Asia 22 – The best of the rest

The best of the rest (2)


Where? India

When? October

How long? 10 days

A classic good-versus-evii spectacle, this Hindu festival celebrates Rama’s victory over the demon Ravana, as described in the Ramayana. Effigies of Ravana and his family are filled with firecrackers and attacked by people dressed up as Rama, whereby the whole lot goes off in a giant explosion accompanied by the approving roars of the assembled throng. Each region interprets the festival slightly differently, although Mysore, Karnataka, is one of the best places to be.

Hadaka Matsuri

Where? Japan

When? Jantsasry

How long? 1 day

The Hadaka Matsuri (literally, the “naked festival”) is one of Japan’s more peculiar events, taking place in many towns across the country at this time. It’s a Shinto festival, and a test of manhood and a purification ritual, and although the details differ from town to town, it generally involves the local men and boys stripping down to their ioin-cloths and doing something completely inappropriate for the time of year, when it’s bitter cold in most parts of the country: jumping and chanting, getting doused in cold water, swimming in the sea or prostrating themselves on blocks of ice. The best-attended Hadaka Matsuri is held in Inazawa, on Honshu, in which some ten thousand naked men compete to touch the so- called Shinotoko, or Chosen One, in the belief that this will bring them good luck in the year to come. Other places to head for include Tokyo, Kyoto, Osaka and even the far northern, freezing city of Sendai, where they at least have a bonfire to warm up to. If you’re here at this time of year, there’s nothing like it.

Harbin Ice and Snow Festival

Where? Harbin, China

When? Early January

How long? 1 month

This exhibition of fabulous sculptures carved from snow and ice, including life-size figures and even exact reproductions of Chinese temples, has been going on for twenty years in the Manchurian city of Harbin. It’s spectacular if you can stand the freezing temperatures – sometimes plummeting 40 degrees below – and opened in style with a huge firework display and then closed at the beginning of February when attendees get the chance to smash everything up with ice-picks.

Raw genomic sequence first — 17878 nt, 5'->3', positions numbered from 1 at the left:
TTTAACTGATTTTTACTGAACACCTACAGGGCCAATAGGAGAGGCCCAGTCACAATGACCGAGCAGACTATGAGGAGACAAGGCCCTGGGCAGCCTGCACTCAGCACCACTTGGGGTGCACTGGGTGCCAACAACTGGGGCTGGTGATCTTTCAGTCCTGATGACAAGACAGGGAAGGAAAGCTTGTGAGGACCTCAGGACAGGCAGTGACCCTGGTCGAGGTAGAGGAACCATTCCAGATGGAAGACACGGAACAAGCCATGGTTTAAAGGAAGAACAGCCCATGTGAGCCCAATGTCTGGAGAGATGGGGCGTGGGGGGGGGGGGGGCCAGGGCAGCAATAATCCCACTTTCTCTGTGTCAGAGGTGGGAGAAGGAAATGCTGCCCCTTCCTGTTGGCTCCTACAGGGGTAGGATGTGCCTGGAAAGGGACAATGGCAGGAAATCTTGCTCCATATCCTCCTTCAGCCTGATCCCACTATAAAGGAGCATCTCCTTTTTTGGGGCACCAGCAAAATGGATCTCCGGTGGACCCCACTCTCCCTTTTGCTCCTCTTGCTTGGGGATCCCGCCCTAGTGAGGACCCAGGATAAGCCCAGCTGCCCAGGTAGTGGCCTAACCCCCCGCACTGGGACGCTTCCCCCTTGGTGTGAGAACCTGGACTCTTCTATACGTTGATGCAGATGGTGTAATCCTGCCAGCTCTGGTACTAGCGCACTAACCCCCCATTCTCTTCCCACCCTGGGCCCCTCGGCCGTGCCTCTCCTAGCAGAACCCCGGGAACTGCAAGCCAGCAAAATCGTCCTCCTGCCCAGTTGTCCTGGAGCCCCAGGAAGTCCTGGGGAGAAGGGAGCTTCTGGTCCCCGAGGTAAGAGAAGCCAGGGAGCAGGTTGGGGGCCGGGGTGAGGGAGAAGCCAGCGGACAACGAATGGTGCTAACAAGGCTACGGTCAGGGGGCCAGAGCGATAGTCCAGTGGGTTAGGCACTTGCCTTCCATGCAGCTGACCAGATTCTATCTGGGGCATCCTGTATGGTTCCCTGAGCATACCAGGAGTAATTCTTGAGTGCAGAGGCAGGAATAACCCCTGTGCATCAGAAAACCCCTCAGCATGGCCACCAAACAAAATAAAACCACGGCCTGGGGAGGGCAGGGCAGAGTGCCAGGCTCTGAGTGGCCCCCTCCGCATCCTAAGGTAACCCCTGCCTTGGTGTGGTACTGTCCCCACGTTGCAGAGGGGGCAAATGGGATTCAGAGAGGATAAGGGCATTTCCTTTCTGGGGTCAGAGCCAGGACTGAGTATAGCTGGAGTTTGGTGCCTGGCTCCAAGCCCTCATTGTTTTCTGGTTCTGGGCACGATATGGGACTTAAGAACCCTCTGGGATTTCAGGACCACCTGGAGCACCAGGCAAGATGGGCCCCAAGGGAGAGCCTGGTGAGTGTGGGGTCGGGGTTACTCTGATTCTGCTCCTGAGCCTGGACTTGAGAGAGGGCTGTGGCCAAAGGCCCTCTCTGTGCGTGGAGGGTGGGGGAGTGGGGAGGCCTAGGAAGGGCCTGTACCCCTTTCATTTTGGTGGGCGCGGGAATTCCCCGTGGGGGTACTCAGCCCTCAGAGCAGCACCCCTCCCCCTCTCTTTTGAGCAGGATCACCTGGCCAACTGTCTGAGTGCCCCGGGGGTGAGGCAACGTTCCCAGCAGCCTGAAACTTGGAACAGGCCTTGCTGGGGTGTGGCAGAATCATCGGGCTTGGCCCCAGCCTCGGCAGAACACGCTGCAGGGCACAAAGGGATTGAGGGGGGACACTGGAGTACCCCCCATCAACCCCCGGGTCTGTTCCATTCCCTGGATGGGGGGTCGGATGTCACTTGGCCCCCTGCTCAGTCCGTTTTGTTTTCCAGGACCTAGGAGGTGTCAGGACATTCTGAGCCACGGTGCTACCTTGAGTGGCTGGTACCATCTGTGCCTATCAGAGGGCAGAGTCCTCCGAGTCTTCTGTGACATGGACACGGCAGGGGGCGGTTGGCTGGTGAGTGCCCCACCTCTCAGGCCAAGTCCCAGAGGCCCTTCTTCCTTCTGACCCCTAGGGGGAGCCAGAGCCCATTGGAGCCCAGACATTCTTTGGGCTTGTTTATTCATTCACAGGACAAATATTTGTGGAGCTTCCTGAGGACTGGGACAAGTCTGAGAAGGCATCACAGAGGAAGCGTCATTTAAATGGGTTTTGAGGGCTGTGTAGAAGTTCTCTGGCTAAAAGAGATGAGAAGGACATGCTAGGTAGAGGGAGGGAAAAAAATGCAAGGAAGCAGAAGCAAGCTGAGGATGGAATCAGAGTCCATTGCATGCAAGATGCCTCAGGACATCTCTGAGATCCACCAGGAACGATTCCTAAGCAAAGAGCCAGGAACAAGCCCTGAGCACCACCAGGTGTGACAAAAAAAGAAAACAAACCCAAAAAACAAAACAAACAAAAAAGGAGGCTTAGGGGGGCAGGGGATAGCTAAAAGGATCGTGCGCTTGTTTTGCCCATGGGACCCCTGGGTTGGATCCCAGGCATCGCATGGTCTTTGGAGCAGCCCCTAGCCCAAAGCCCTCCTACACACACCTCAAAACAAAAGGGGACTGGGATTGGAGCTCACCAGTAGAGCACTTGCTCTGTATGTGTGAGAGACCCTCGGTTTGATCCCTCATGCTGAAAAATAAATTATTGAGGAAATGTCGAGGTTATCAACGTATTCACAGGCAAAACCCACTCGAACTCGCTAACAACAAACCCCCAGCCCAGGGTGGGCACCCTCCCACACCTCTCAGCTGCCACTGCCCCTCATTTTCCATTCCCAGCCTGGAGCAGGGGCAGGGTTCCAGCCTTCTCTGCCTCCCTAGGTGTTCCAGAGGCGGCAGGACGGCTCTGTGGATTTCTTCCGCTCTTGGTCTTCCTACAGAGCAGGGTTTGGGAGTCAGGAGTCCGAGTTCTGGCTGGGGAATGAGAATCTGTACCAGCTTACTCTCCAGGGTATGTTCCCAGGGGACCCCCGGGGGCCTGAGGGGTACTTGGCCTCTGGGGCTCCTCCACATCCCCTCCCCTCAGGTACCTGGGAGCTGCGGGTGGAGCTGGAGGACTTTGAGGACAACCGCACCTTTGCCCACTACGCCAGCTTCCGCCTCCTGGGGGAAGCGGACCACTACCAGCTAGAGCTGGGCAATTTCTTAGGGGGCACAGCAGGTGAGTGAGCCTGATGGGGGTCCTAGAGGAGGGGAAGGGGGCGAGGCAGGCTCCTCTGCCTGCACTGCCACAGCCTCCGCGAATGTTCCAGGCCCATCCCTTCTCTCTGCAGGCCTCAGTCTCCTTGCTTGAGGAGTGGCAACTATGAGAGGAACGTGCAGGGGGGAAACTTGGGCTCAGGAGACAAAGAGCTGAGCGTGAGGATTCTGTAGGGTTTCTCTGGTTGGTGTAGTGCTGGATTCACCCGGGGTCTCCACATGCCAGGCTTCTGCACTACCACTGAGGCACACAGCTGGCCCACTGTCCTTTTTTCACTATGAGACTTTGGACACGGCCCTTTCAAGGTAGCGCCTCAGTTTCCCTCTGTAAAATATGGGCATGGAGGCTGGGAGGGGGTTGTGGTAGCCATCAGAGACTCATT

Where? India

When? June or July

How long? 2 days

Held all over the subcontinent, this Buddhist festival is at its best at Hemis, Ladakh, one of the most important and remote monasteries in India. Honouring the birthday of the founder of Tibetan Buddhism, its parades and lavish masked dances also celebrate the triumph of good over evil. Hemis’ monastery alone is worth the trek, but to come here during the festival is special.

Hounen Matsuri

Where? Komahi, Japan

When? March

How long? 1 day

It’s no-holds-barred at this annual spring celebration of the penis at Komaki, just outside Nagoya, in which a giant, three-metre-high wooden dong is tugged around town on a mikoshi, or portable shrine, to the town’s Tagata temple, and everyone sucks happily on phallic-shaped sweets and dainties – and drinks prodigious amounts of sake. The festival dates back to the seventeenth century, when local prostitutes figured they should offer something to the gods to avoid getting STDs; nowadays, it’s an HIV/AIDS fund-raiser, a lure for couples hoping for children, and a saucy day out all round. Everyone’s fairly drunk by the time the parade starts, which makes its way to the shrine to deliver the giant penis; there are women carrying their own, smaller penises, all of them 36 years old (apparently a bad age for conception), and a host of men (all of them 42 – another bad age) carrying the phallus. Once it has been delivered to the temple, dignitaries throw rice cakes to the baying mob below and the whole event turns into a giant food-fight.

Loi Krathong

Where? Sukhothai, Thailand

When? November 11

How long? 1 day

Seeking forgiveness from the Mother of the Waters for the filth poured into her rivers the rest of the year, Loi Krathong witnesses millions of tiny boats, made of flowers and leaves and loaded with candles, launched into rivers and harbours around the country under a watchful full moon. You’ll certainly be aware of the event wherever you are, as houses and wats everywhere are decorated with streamers and lights, but one of the best places to observe the festival is the atmospheric city of Sukhothai, the first Thai capital, situated on the Yom river 480km north of Bangkok. Here, the ruins of the ancient capital are lit up with fireworks and a pretty nifty son et lumiere.

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